- - Monday, October 17, 2011


Putin fears collapse, defends his campaign

MOSCOW — Prime Minister Vladimir Putin on Monday sought to defend his controversial plan to seek a third term as president, saying Russia needs stability and is only a few steps from a return to the collapse of the 1990s.

Mr. Putin’s political opponents claim that “everything is so bad, that it could not get worse,” the Russian leader said in televised remarks in a rare acknowledgment of public discontent.

“Saying that things cannot get worse, I would be careful. It’s enough to take two or three wrong steps, and everything that was before could overwhelm us so quickly that we would not even have time to look around.”

He referred to the troubled North Caucasus, saying that “we still have many problems there,” while acknowledging that Russia as a whole has problems “with crime and terrorism.”

Mr. Putin assumed the presidency in 1999 when Boris Yeltsin resigned and won a full first term the following year. He was re-elected in 2004, but term limits prohibited him from running for a third consecutive time. He became prime minister in 2008.


Iran secretly killing prisoners, U.N. report says

UNITED NATIONS — Iran has been secretly executing hundreds of prisoners, according to a new U.N. report detailing growing rights abuses by the brutal theocratic regime.

The mysterious executions at Vakilabad prison in Mashhad in eastern Iran were highlighted in a report compiled by Ahmed Shaheed, the new U.N. special rapporteur on the human rights situation in Iran.

The report details a raft of abuses from freedom of expression to the denial of women’s rights to the torture of detainees, but perhaps the most shocking data was on the skyrocketing rate of executions.

The report said 200 officially announced executions took place in 2011.

“Furthermore, authorities reportedly conducted more than 300 secret executions at Vakilabad prison in 2010,” the report said.


U.S., Philippine marines begin drills near Spratlys

MANILA — About 3,000 U.S. and Philippine marines started two weeks of annual military drills in the Philippines on Monday that will include a hostile beach-assault exercise near the disputed Spratly Islands.

U.S. Marine 1st Lt. Nick Eisenbeiser said the Oct. 17-28 maneuvers would focus on honing their joint capability to ensure regional security and were not aimed at China or any country as an imaginary target.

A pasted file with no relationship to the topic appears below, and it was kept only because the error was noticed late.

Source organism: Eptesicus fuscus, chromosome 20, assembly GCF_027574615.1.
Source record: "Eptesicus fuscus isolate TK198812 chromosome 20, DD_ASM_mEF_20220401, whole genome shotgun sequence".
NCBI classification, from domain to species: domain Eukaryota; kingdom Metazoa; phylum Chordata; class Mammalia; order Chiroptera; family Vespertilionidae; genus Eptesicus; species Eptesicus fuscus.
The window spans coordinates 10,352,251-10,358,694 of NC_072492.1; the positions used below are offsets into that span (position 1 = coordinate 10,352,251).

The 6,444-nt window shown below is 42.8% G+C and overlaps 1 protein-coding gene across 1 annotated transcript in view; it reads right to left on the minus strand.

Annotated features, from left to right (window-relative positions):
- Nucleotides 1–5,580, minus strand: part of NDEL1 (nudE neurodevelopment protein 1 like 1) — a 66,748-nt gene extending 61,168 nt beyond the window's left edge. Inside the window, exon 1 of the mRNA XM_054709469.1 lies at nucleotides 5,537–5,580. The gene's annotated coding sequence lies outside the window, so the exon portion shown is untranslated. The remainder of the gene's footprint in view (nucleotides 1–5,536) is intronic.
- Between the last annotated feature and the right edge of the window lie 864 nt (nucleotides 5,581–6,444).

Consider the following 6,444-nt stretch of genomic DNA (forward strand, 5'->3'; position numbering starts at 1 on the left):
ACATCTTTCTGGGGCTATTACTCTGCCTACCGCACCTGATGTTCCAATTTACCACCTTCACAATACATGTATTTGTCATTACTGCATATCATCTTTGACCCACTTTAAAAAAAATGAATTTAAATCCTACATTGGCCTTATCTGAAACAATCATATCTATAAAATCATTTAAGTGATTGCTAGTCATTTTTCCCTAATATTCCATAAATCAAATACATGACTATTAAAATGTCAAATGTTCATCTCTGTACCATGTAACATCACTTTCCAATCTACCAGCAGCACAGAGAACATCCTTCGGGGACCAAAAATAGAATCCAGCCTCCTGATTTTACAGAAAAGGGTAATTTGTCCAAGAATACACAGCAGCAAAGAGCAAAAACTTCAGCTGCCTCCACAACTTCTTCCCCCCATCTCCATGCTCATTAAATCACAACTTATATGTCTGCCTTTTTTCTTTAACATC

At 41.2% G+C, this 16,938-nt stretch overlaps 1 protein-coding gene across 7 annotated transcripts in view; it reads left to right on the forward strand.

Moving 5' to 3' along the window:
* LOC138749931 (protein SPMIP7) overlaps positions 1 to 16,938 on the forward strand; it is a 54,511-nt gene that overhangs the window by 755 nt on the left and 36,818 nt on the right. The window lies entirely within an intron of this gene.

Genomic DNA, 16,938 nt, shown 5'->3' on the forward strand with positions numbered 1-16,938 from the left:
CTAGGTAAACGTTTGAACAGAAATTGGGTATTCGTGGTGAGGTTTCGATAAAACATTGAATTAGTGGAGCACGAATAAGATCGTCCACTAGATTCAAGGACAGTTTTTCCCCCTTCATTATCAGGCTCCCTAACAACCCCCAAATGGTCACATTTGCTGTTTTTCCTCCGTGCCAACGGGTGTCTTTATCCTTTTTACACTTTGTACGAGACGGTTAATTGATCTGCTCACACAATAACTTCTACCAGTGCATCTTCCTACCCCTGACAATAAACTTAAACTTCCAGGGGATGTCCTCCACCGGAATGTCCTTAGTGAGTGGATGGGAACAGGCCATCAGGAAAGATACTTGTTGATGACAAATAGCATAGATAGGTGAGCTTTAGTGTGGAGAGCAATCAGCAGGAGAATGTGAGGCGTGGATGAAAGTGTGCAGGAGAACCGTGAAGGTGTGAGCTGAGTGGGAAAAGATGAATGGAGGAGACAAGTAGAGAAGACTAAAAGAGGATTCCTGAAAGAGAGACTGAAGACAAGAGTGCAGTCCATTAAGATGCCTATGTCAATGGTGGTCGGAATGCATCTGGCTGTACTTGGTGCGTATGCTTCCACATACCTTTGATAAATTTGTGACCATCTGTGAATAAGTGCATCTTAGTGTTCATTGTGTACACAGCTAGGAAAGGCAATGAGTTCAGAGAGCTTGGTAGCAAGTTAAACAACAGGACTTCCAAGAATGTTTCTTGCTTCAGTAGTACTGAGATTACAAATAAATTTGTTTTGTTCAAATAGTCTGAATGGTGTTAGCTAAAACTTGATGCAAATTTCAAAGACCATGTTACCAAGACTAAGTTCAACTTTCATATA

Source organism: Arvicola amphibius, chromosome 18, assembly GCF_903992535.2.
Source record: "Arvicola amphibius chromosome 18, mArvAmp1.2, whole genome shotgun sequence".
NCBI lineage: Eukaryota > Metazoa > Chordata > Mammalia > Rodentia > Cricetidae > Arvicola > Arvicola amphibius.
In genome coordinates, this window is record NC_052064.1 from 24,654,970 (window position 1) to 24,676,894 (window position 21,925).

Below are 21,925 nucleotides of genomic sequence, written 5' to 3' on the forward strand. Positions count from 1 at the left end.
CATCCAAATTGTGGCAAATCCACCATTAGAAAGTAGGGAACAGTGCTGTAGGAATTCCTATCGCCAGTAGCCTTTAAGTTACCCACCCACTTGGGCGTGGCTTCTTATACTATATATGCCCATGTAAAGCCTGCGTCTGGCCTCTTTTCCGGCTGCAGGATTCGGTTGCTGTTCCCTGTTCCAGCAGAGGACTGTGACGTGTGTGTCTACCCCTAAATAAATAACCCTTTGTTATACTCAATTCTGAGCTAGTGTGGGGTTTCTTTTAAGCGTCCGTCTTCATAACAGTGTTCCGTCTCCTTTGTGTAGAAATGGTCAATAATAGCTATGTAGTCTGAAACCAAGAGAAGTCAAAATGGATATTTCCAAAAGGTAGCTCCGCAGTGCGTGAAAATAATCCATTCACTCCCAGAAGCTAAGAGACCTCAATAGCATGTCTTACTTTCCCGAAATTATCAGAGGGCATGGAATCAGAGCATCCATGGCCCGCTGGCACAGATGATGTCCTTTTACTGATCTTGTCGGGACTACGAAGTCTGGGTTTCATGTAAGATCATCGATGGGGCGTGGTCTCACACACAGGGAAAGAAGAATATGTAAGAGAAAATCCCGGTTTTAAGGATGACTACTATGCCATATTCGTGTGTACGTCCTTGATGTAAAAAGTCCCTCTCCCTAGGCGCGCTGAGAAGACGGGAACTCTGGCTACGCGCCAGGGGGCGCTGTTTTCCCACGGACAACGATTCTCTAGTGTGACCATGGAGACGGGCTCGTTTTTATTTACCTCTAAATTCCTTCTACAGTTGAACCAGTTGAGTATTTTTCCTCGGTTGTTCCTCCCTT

“They shouldn’t get worried,” Lt. Eisenbeiser told the Associated Press, when asked if the exercises were aimed at China, whose growing naval power has set off concerns in the region. “We’re assisting the Chinese in ensuring that their region is peaceful.”

The exercises would ensure that U.S. and Philippine forces could jointly respond to “anything that arises,” he said.

The United States irked Beijing last year by asserting that Washington had a national security interest in the peaceful resolution of the disputes over the Spratly Islands.

The potentially oil-rich islands are located in the South China Sea, between Vietnam, the Philippines and Malaysia, and straddle some of the world’s busiest sea lanes.


Libyan forces nearer capture of Gadhafi stronghold

TRIPOLI — Libyan revolutionary forces have captured almost all of Bani Walid, one of Moammar Gadhafi’s last remaining strongholds, but still face pockets of resistance as they try to end a weeks-long standoff, officials said Monday.

Fierce resistance in Bani Walid and Col. Gadhafi’s hometown of Sirte has prevented Libya’s new leaders from declaring full victory and setting a timeline for elections. It has been more than two months since the former rebels gained control of the rest of the oil-rich North African nation.

Fighters in Bani Walid, which has proven particularly hard to capture because of its difficult terrain, said they have entered the city center for the first time, but still were fighting Gadhafi supporters in surrounding villages.

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